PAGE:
Sir John Vanbrugh (1664-1726) was by turns a businessman, soldier, playwright, herald and the architect of some of the most important country houses of his era. In this engaging and beautiful book architectural historian Vaughan Hart draws on these diverse interests to examine afresh Vanbrugh's surviving, destroyed and unrealised buildings as well as his designs executed in collaboration with Nicholas Hawksmoor. It was the fate of these buildings to be at first maligned and then misunderstood. Hart outlines the contemporary political and social events which influenced Vanbrugh, and shows how his strikingly original houses such as those at Seaton Delaval and Grimsthorpe can be interpreted through reference to classical mythology, renaissance fortifications and medieval houses. In explaining why Vanbrugh's buildings look the way they do, his novel architectural forms are understood for the first time as expressions of the visual and psychological theories of his friend and fellow Whig, Joseph Addison. Hart also demonstrates that true to the principles of architectural decorum and heraldry, Vanbrugh attempted to celebrate the character and achievements of his patrons through these forms and their ornament. New interpretations are offered of two of Vanbrugh's most famous works, Castle Howard and Blenheim. As a dramatist it was Vanbrugh's declared intention for those visiting Blenheim to read the Duke of Marlborough's story through the form and iconography of the house, and in consequence Vanbrugh emerges here as an accomplished storyteller in stone.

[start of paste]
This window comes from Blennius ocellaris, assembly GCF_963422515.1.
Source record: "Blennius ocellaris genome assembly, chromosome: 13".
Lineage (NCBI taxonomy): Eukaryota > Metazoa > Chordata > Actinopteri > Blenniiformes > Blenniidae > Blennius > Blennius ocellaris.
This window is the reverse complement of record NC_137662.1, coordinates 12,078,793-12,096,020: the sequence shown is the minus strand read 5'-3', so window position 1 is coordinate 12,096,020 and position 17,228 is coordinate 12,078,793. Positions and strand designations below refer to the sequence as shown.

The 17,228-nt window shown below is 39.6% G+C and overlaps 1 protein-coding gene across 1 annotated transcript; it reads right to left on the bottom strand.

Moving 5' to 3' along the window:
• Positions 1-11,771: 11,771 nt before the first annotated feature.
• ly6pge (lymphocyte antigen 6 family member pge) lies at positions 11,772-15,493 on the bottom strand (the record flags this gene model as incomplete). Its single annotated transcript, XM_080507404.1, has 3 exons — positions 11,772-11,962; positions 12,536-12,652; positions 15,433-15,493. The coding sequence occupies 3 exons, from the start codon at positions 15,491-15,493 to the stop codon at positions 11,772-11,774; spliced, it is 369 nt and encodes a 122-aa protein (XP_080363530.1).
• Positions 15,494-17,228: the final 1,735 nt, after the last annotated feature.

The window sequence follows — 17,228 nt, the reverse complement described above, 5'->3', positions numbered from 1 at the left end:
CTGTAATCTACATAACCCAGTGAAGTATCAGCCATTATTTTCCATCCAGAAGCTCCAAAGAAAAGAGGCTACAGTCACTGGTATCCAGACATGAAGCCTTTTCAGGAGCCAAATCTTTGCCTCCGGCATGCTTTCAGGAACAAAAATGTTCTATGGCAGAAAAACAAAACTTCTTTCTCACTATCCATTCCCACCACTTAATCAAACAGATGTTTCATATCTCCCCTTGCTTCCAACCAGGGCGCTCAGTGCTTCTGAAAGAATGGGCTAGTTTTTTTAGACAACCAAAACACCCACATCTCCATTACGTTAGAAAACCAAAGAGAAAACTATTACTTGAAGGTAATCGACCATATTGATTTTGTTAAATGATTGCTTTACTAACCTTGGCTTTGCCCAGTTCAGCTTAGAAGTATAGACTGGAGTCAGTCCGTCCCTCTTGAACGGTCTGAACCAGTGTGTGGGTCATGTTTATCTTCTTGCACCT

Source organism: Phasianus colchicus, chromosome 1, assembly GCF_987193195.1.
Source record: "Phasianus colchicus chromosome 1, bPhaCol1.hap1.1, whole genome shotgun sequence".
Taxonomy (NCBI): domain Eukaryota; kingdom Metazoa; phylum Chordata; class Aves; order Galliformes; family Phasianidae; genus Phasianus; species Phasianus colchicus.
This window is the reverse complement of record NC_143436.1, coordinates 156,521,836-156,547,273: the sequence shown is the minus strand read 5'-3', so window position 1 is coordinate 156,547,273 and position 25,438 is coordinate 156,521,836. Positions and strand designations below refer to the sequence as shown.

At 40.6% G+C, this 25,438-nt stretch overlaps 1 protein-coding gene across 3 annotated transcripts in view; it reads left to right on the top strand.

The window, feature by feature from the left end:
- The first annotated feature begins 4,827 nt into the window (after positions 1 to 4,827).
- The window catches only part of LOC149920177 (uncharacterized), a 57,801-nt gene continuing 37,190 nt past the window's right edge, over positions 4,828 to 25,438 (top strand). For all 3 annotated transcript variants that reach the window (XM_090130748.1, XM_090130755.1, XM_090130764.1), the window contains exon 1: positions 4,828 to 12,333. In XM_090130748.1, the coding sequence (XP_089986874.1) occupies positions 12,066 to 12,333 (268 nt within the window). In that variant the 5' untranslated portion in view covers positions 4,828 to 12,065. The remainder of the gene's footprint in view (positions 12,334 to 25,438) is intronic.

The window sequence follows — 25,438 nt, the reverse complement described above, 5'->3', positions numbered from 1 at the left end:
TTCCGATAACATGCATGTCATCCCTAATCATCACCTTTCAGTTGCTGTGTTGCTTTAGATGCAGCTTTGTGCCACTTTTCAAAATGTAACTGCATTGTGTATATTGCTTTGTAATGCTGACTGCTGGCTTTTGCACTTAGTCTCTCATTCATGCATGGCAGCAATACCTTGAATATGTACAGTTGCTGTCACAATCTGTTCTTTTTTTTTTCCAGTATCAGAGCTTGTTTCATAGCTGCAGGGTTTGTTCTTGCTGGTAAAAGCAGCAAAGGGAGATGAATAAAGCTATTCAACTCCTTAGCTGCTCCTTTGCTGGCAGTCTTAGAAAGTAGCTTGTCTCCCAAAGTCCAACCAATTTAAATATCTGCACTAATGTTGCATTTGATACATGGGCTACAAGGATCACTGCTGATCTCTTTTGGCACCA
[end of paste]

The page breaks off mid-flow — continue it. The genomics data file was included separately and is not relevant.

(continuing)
|Place of Publication||London, U. K.|
|Publisher||Yale University Press for The Paul Mellon Centre for Studies in British Art|
|Number of pages||288|
|Publication status||Published - 2008|